Oppose fluoridation because of known risks

Posted: Friday, September 28, 2007

The fluoride issue should be a straightforward exercise in logic, but instead it has become a polarized argument between us-or-them "sides" that feel very passionate and possessive about their beliefs. It shouldn't be this way. Proposition 2 is a question of research science; it's not about beliefs, it's about what we know:

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We know there is general agreement that the direct application of fluoride to the teeth is significantly more effective at preventing cavities than the ingestion of fluoride.

We know that fluoride exposure has been shown to be the cause of certain health problems (such as fluorosis), and that there is a large body of evidence suggesting links between fluoride exposure and other health problems (such as joint pain, brittle bones, and thyroid trouble).

We know that the American Dental Association recognizes a risk posed to infants from drinking fluoridated water, and recommends that children under one year of age consume bottled water instead.

We know that our first reaction to fluoridation is, "It's OK, we've been doing it for years." But, we also know that our fluoridated toothpaste says to contact poison control if more than a pea-sized amount is swallowed.

We know that the sodium fluoride used until recently in Juneau comes in bags marked with a skull and crossbones. We know that mass medicating means we can't opt out if we want to. We know that none of that feels especially comforting.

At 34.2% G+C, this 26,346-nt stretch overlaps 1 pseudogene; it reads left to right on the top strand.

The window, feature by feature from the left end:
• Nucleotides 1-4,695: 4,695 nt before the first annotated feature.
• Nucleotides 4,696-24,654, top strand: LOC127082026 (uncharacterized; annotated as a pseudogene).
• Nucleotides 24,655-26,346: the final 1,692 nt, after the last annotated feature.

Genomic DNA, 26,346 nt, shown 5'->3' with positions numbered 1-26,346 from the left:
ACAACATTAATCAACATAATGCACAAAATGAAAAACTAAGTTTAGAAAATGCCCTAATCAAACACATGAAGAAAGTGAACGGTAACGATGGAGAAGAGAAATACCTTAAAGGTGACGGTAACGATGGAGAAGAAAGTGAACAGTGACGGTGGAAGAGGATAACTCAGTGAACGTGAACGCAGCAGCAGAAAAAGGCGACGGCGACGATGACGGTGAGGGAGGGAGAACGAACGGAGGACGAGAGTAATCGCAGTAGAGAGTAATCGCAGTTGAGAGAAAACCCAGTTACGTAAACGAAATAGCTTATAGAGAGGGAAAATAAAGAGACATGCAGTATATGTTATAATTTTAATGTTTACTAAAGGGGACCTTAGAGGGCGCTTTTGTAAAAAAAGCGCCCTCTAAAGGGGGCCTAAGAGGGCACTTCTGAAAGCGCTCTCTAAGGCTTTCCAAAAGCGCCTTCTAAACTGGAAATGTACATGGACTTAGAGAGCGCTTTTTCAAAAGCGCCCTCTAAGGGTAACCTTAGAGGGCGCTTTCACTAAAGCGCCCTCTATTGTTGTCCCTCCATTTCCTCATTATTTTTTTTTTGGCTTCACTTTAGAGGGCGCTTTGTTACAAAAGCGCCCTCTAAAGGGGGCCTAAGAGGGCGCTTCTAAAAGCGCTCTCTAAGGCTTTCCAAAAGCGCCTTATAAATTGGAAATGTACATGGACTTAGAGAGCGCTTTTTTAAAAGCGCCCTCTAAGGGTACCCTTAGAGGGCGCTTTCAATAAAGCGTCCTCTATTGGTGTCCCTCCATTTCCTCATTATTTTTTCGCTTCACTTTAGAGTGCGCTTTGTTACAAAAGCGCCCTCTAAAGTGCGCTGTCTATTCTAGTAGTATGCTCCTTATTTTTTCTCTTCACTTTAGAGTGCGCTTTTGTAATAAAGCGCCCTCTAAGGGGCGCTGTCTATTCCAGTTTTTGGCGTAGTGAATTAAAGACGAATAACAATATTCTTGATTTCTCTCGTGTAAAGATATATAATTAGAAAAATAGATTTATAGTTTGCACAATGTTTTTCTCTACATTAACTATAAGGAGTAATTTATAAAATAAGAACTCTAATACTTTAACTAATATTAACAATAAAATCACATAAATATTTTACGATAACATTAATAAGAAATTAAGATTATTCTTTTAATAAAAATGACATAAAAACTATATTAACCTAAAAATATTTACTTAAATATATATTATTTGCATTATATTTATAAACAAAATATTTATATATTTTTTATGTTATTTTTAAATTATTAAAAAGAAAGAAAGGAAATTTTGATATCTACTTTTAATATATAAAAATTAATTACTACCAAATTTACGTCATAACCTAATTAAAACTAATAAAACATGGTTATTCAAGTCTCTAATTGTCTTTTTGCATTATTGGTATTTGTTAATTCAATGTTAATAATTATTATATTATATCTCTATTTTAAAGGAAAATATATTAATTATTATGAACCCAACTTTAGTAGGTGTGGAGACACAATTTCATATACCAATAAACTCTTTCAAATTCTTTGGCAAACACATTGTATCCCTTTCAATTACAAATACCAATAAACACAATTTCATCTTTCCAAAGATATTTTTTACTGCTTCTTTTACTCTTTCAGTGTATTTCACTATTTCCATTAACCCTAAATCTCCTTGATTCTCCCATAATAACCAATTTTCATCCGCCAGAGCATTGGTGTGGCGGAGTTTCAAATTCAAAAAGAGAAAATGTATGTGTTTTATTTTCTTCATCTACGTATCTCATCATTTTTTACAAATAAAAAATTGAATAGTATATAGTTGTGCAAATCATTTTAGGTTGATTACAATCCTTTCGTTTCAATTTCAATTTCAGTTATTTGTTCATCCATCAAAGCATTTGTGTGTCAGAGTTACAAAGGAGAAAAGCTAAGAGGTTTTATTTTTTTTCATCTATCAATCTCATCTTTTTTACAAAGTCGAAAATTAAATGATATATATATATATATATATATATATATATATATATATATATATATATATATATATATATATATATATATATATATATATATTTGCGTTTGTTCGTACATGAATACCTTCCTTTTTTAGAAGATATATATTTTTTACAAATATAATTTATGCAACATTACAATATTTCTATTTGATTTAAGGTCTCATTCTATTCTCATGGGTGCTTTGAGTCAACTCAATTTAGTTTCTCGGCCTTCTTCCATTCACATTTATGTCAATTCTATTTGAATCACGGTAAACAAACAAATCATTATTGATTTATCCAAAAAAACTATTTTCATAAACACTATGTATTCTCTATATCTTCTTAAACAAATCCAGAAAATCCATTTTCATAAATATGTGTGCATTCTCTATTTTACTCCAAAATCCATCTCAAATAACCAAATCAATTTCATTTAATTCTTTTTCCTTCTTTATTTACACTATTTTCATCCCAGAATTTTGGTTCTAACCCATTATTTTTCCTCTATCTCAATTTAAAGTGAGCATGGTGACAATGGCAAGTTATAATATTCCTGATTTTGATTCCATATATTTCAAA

So, what we know is that we're talking about a fluoride delivery method that is obsolete, that has known negative side effects, even more suspected negative side effects, and that gives a bad feeling in general when we look at the fine print. My friends, this is just like jury duty, and we, the voting peers, have been presented with reasonable doubt. I want to see the studies that claim fluoridation is harmful proven wrong before we consider putting it back in the drinking water (and with great respect to my favorite dentist, "because my dentist says so" is not proof). Until research shows one side or the other to be correct, we cannot in good conscience accept the risk that fluoridation poses - especially when there's a better way to get fluoride on our teeth. It's plain common sense.

I'm going to go brush my teeth, and vote no on Proposition 2.

Carl Brodersen

Juneau



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